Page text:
This approach to building a smart contract rollup is maintaining “Solidity-compatibility”: you’re not executing programs inside the EVM, nor maintaining compatibility with any other Ethereum interfaces, but Solidity developers will be able to write code which can be used on your rollup. You can therefore maintain a similar developer experience to Ethereum, without having to compromise the fundamental layer of your rollup — having your cake and eating it too. However, there are several additional tradeoffs to this approach. The first is that building your own VM is challenging — the Ethereum team has had more than half a decade to iron kinks out of the EVM, and is still frequently making upgrades and fixes. A more custom rollup will allow for better performance, but you will lose the benefit of the collective improvements made to the EVM by every other chain and rollup. Next, supporting Solidity via transpiler risks a potential loss of composability — if developers are writing contracts in both CAIRO and Solidity, there is a substantial chance that the tooling to support the interface between both will be brittle.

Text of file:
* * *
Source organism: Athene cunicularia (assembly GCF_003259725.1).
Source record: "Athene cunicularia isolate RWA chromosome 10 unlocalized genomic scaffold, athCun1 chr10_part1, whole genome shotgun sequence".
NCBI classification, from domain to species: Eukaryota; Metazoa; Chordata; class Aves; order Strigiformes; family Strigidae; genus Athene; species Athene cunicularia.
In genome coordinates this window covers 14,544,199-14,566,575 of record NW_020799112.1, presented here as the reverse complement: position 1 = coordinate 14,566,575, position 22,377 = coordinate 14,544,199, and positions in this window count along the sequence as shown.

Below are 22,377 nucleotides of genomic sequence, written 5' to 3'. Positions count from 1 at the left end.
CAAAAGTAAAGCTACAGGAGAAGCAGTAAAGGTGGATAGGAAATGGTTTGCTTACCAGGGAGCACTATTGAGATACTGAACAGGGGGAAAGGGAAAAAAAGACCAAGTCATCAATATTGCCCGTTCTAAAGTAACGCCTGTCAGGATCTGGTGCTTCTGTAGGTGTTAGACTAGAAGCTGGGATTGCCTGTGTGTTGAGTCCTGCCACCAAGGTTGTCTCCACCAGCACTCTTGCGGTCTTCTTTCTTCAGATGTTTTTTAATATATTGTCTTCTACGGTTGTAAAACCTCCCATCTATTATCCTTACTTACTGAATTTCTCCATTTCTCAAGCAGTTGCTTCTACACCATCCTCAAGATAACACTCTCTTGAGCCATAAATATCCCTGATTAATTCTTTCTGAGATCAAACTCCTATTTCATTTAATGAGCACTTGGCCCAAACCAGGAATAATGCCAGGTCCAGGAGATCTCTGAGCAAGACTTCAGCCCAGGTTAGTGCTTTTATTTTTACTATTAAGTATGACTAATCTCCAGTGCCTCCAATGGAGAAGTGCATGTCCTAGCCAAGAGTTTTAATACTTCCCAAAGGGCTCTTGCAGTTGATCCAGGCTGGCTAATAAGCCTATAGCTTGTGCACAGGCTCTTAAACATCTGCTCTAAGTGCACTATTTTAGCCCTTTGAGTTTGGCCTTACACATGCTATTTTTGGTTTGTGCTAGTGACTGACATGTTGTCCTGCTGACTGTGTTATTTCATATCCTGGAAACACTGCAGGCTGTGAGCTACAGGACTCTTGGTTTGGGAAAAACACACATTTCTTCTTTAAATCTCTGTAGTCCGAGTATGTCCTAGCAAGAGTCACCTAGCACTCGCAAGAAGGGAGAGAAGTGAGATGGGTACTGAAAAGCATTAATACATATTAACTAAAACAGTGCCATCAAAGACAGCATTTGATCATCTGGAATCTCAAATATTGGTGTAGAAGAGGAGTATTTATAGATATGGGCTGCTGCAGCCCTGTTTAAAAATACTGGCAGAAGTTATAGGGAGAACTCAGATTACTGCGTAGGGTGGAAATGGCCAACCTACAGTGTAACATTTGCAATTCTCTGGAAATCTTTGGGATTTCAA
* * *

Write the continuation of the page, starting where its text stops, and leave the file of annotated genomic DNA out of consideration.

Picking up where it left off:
Possibly most importantly, the StarkNet team is currently not aiming for compatibility with other Ethereum components — they are rolling their own client APIs, javascript libraries and wallet system, which will force Ethereum-compatible tools to add StarkNet support manually. This is extremely challenging, but not impossible.

However, if they can do so successfully, the StarkWare team will look to replicate the first mover advantage of the EVM with the first smart contract VM optimized for zk-rollups.

V. Current State of ZK-EVMs

Given the detail required to understand the above, it’s no wonder we’ve invented a bunch of confusing language around Ethereum compatibility. In truth, no zk-rollup perfectly mirrors the behavior of the EVM in all circumstances — it’s all a matter of degree, and the detailed choices made by each team will end up mattering most when it comes to maintainability and performance, rather than compatibility alone.